“… ask the big questions, and design as-near-to-perfect experiments as possible”
Dr Raelene Endersby co-leads the Brain Tumour Research Program at the Telethon Kids Institute in Perth, WA. Raelene was awarded her PhD in 2003 from the Harry Perkins Institute for Medical Research (formerly the Western Australian Institute for Medical Research) and undertook postdoctoral training in the Neurobiology and Brain Tumor Program at St. Jude Children’s Research Hospital in the USA.
Raelene was awarded a Fellowship in 2011 to return to Australia to establish the Brain Tumour Research Program at the Telethon Kids. This collaborative group of clinicians, neurosurgeons and laboratory scientists uses a suite of in vivo models to understand the effects of paediatric brain tumour mutations on normal brain development and tumorigenesis. Her team also investigates potential therapeutic targets and uses in vivo model systems to evaluate novel treatments prior to clinical trial. Raelene is a passionate advocate for science and actively promotes the value of medical research to the community at every opportunity.
What do you think is the most important character trait in a successful scientist?
What do you believe are the greatest attributes of a successful leader?
Generosity, mentorship, the ability to communicate at all levels, thinking outside the box, intuition, and a sprinkling of inspiration helps too.
What is the one piece of advice you would give to women just starting their careers in science?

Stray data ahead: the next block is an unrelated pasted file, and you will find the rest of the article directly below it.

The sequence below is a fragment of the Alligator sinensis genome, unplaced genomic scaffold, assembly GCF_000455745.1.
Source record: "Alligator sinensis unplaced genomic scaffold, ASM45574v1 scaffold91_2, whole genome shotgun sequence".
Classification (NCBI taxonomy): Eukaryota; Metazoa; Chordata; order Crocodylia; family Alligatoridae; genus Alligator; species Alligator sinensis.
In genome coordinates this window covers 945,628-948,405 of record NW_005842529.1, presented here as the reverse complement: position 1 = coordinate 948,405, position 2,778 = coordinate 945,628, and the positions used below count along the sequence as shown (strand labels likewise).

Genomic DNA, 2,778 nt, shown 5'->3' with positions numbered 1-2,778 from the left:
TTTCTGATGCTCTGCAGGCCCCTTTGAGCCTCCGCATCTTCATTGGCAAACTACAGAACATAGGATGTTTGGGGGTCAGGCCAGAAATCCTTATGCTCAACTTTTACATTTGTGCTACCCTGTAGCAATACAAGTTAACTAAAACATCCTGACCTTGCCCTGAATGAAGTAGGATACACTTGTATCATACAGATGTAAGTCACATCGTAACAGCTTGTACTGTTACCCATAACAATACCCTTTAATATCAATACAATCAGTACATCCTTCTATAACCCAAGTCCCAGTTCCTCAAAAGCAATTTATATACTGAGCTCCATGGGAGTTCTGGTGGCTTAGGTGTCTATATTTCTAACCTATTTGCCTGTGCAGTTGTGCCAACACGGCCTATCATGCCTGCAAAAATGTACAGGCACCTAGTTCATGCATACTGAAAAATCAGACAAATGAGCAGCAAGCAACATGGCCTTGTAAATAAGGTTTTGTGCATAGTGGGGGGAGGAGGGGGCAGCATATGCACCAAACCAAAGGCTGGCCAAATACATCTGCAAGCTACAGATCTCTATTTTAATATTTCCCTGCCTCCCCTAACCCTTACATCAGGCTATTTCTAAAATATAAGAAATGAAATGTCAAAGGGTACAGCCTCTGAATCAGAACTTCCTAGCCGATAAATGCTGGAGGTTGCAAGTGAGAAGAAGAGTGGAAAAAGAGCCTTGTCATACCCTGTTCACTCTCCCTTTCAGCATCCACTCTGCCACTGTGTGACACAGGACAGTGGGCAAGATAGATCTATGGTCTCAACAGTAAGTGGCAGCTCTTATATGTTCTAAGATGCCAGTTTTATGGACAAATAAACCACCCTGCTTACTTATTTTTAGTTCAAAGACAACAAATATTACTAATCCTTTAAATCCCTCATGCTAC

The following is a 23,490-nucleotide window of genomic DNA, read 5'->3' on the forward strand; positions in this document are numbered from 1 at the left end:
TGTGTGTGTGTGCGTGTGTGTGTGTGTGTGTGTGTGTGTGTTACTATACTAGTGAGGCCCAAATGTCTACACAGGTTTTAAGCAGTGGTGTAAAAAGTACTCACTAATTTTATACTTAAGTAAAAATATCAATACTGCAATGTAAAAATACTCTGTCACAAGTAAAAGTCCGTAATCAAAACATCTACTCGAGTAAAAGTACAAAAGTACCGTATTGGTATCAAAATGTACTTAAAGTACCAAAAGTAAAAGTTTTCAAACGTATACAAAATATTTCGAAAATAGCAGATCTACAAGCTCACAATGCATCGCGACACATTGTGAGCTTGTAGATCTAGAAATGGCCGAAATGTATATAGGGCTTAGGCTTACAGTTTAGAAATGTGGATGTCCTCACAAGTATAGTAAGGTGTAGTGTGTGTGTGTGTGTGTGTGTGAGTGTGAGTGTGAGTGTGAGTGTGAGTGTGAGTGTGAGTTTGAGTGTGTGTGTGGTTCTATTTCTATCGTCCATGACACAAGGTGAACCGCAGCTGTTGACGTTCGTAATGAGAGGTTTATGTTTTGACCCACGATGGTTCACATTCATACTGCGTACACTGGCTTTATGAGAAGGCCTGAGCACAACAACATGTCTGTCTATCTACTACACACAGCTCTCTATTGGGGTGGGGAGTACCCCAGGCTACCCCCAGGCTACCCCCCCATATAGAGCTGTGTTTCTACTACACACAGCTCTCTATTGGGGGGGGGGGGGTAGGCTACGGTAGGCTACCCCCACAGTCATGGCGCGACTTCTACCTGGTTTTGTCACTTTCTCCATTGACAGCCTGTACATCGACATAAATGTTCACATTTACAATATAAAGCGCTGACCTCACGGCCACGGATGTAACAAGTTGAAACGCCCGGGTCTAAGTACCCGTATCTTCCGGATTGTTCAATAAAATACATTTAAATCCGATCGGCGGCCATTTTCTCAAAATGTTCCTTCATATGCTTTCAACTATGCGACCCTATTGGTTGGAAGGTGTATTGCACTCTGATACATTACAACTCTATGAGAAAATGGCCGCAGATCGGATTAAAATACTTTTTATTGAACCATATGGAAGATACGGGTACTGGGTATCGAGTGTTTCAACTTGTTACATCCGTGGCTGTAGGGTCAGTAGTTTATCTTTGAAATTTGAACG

I would give this advice to anyone starting a career in science – ask the big questions, and design as-near-to-perfect experiments as possible. These are most often the hardest experiments to do, but they will give you the answer you seek. There’s no point in mucking around and muddying the scientific literature with questionable data.
What is one thing you would change to improve the gender balance in senior ranks of scientists?
An acceptance that women have different approaches to men. They are not better or worse, just different. Organisations, especially academic ones, need to recognise that the most successful ones are often the most diverse. Diversity in leadership, whether it be in gender, race or other things, will empower greater success for all their staff.
What would you say is your most valuable personal attribute that has helped you succeed?
Stubborn determination, plus knowing when to acknowledge and admit my faults.
LinkedIn: Raelene Endersby